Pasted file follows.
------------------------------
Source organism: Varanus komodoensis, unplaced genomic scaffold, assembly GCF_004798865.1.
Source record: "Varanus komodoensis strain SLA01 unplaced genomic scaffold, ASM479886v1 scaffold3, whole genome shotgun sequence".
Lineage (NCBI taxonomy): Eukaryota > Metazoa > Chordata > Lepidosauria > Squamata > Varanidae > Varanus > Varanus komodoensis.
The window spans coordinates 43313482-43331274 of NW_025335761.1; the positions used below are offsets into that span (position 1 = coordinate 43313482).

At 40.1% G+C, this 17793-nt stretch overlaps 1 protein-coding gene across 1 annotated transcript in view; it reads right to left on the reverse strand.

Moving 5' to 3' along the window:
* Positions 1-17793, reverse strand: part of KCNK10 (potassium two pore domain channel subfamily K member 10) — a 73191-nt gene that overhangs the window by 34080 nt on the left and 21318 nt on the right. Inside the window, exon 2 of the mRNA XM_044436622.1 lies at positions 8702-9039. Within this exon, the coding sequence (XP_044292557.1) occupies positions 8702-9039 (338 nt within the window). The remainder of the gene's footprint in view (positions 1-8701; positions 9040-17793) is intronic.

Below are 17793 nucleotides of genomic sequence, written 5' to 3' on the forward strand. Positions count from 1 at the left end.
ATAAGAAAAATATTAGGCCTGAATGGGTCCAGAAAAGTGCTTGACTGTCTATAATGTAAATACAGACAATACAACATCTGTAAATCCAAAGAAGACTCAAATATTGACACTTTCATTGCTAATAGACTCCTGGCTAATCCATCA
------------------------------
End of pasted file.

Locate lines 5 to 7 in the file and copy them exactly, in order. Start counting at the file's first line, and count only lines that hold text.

At 40.1% G+C, this 17793-nt stretch overlaps 1 protein-coding gene across 1 annotated transcript in view; it reads right to left on the reverse strand.

Moving 5' to 3' along the window:
* Positions 1-17793, reverse strand: part of KCNK10 (potassium two pore domain channel subfamily K member 10) — a 73191-nt gene that overhangs the window by 34080 nt on the left and 21318 nt on the right. Inside the window, exon 2 of the mRNA XM_044436622.1 lies at positions 8702-9039. Within this exon, the coding sequence (XP_044292557.1) occupies positions 8702-9039 (338 nt within the window). The remainder of the gene's footprint in view (positions 1-8701; positions 9040-17793) is intronic.